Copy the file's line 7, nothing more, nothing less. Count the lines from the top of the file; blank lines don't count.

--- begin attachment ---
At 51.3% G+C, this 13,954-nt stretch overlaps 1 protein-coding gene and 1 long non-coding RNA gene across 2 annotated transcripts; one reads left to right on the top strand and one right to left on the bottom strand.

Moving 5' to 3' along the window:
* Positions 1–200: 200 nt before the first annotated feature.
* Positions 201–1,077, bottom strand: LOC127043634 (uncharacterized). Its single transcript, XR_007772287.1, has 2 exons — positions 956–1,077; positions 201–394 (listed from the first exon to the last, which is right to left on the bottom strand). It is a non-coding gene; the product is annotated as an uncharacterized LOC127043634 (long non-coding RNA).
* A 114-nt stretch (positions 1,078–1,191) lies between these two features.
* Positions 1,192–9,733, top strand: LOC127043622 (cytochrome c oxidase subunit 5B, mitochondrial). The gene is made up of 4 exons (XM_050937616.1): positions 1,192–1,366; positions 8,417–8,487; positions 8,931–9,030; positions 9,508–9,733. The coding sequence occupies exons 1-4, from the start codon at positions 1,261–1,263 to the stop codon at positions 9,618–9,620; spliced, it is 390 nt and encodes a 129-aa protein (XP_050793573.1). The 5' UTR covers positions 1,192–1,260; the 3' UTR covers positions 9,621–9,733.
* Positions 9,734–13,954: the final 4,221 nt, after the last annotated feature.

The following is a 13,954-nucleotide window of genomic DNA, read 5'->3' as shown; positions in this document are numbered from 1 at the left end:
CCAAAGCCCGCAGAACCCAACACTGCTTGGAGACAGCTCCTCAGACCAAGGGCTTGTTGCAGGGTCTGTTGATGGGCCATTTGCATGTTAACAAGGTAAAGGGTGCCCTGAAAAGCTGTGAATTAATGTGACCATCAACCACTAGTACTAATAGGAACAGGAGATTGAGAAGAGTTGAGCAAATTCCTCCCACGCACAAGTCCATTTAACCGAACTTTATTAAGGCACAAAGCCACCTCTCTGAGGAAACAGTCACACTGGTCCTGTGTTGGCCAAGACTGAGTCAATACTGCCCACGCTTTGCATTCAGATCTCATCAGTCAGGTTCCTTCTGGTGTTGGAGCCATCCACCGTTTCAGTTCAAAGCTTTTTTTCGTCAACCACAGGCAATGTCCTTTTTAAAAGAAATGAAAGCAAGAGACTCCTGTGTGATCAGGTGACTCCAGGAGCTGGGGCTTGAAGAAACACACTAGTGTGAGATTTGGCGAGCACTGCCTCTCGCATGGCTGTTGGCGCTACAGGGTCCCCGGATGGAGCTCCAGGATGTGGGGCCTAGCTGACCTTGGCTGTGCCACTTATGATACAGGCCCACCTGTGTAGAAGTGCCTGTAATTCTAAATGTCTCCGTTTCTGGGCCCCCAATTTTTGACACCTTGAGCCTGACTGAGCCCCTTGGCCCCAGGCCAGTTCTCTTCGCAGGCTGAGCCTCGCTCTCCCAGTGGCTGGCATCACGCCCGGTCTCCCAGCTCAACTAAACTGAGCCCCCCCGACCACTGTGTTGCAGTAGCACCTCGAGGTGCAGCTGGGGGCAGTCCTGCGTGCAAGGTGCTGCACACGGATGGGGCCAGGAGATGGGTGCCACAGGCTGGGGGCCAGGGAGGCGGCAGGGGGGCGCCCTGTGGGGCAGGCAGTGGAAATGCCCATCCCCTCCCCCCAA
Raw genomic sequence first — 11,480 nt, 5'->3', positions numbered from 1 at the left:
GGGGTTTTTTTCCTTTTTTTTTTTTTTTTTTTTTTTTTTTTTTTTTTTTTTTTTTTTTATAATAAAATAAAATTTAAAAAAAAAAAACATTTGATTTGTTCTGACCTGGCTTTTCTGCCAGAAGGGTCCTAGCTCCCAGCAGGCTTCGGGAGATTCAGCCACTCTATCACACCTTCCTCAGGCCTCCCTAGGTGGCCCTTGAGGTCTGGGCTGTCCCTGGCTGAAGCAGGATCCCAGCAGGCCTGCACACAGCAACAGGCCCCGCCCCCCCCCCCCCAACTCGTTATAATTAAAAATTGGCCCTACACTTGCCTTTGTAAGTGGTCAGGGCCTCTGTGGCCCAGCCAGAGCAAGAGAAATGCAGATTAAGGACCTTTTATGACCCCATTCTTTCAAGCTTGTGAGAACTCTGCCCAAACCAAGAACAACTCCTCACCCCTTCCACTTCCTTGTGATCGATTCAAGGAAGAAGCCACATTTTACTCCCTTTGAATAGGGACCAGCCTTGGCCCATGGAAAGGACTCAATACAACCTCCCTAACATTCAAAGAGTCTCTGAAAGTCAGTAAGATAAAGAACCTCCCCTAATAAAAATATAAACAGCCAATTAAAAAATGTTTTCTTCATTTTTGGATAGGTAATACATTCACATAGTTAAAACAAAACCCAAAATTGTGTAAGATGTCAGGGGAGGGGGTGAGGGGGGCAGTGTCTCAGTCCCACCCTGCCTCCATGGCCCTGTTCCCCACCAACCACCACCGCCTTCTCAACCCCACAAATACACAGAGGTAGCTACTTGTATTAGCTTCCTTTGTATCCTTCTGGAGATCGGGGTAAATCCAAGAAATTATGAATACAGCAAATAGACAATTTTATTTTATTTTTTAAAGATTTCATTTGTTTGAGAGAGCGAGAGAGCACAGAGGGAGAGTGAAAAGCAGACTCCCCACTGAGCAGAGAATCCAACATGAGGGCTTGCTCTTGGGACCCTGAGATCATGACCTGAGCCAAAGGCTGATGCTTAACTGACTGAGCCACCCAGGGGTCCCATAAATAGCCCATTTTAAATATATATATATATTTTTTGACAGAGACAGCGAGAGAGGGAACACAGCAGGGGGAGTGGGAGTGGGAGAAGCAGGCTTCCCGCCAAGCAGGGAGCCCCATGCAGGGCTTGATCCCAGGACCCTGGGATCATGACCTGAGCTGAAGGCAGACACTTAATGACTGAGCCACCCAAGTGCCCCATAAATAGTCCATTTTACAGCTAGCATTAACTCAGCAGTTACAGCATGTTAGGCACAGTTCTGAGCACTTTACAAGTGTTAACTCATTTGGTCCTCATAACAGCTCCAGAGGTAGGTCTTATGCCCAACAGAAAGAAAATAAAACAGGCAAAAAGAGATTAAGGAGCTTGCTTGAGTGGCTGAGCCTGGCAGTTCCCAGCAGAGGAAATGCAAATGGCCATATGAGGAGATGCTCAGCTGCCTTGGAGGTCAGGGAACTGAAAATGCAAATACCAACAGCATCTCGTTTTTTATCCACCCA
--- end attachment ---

* Positions 9,734–13,954: the final 4,221 nt, after the last annotated feature.